Thursday, January 19, 2017

Go and Do Likewise


My father, portraying Galileo, in a short play he wrote
as part of the science curriculum for the
Baltimore School for the Arts
Four years ago today, my father died.  In actuality, his personality and physicality were lost to us for several years before that, to Parkinson’s with Lewy body dementia. 

I mourn my father today especially because he would know What To Do.  He would be able to face the future with integrity, with intelligence, with strategy, and with humor.  He had done so many times in his life. 

Throughout his life, he stood up for what is right.  He paid for that – at one point, because of his honesty, his army superiors punished him by sending him away from his stateside army post to an overseas post. In the 1960s he and my mother were in the thick of the civil rights movement. They both paid for that by being harassed by members of their own church.  My father paid for it by being forced out of his job.  As a result he found another job in another city.  

When we were moving (I was about 4 years old) my parents sold their house to the first African-American family to move to the neighborhood.  The neighbors offered him a bribe to not sell the house.  He refused.  The payment for that was that the neighbors put up confederate flags in their yards.  The neighborhood children also bullied his son, my older brother.  We moved to Baltimore and my parents moved to a neighborhood consisting of Orthodox Jews, African-Americans, and us. He was our neighborhood’s Shabbas goy.  Years later he worked on a process to safely destroy chemical weapons.   In the midst of all that, he worked a full-time job as a chemical engineer managing chemical plants.  He served his church and the broader church extensively.  He raised three children and was a loyal husband.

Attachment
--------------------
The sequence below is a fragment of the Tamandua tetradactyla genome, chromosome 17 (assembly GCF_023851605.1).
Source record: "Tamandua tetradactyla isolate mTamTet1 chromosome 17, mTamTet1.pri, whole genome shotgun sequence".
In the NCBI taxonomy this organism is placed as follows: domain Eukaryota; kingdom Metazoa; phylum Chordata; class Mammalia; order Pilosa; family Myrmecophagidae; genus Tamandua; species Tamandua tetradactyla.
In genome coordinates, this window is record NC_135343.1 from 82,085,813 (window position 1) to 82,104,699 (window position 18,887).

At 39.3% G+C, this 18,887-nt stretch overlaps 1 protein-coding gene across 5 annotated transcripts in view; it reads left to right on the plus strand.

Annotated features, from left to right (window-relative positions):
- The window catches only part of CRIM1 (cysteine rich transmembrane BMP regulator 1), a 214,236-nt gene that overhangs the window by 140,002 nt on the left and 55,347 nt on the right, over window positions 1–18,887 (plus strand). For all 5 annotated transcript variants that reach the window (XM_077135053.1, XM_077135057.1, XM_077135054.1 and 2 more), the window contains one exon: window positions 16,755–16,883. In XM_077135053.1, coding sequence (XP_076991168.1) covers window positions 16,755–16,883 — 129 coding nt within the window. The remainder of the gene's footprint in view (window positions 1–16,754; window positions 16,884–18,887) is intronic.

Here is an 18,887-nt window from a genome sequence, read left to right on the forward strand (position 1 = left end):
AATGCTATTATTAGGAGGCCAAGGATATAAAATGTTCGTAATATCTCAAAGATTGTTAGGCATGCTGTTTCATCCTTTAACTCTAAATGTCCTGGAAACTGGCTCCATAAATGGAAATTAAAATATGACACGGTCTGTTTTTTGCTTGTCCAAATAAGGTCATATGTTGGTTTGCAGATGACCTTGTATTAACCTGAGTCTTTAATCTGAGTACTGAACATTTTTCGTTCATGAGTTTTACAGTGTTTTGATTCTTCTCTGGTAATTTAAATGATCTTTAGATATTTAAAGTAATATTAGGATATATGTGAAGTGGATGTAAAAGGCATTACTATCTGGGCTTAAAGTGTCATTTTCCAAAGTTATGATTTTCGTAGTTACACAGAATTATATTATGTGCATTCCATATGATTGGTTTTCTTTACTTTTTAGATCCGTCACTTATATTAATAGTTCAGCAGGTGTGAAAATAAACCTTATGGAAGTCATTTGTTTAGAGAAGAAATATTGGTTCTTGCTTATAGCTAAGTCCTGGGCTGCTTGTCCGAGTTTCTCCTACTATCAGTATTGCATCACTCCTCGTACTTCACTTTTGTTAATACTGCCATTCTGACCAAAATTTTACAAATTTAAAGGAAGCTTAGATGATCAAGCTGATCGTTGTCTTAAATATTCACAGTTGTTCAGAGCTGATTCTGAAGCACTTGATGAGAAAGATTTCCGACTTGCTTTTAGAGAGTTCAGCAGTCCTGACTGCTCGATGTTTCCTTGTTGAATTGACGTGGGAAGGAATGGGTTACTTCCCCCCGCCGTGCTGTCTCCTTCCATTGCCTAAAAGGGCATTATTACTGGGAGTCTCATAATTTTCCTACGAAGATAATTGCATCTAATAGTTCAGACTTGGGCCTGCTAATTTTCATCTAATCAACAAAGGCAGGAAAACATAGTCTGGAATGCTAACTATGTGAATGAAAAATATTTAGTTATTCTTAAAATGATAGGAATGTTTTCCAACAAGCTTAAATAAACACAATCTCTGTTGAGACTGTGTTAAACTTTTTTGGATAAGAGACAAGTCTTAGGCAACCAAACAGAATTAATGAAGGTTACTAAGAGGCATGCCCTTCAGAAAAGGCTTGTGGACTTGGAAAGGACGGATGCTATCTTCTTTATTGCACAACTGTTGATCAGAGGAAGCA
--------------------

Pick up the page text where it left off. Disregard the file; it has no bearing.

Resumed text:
Throughout his life he remained intellectually curious and always wanting to learn more.  He would take a decisive stand on issues, but was not afraid to revise his opinion if he learned something to change his mind.

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If he were alive and well today he would be joyful, argumentative, optimistic, funny, and active as much as is possible for any citizen.

Go and do likewise.

3 comments:

Angie said...

Loved reading this. You are so fortunate to have had such a wonderful father.

Karen (formerly kcinnova) said...

What a man! What a legacy he has given you! I am sorry he is not alive and healthy here on Earth to guide us through these troubling times -- for you, and for all of us.

Green Girl in Wisconsin said...

Ah, he sounds swell. I'm a bit jealous.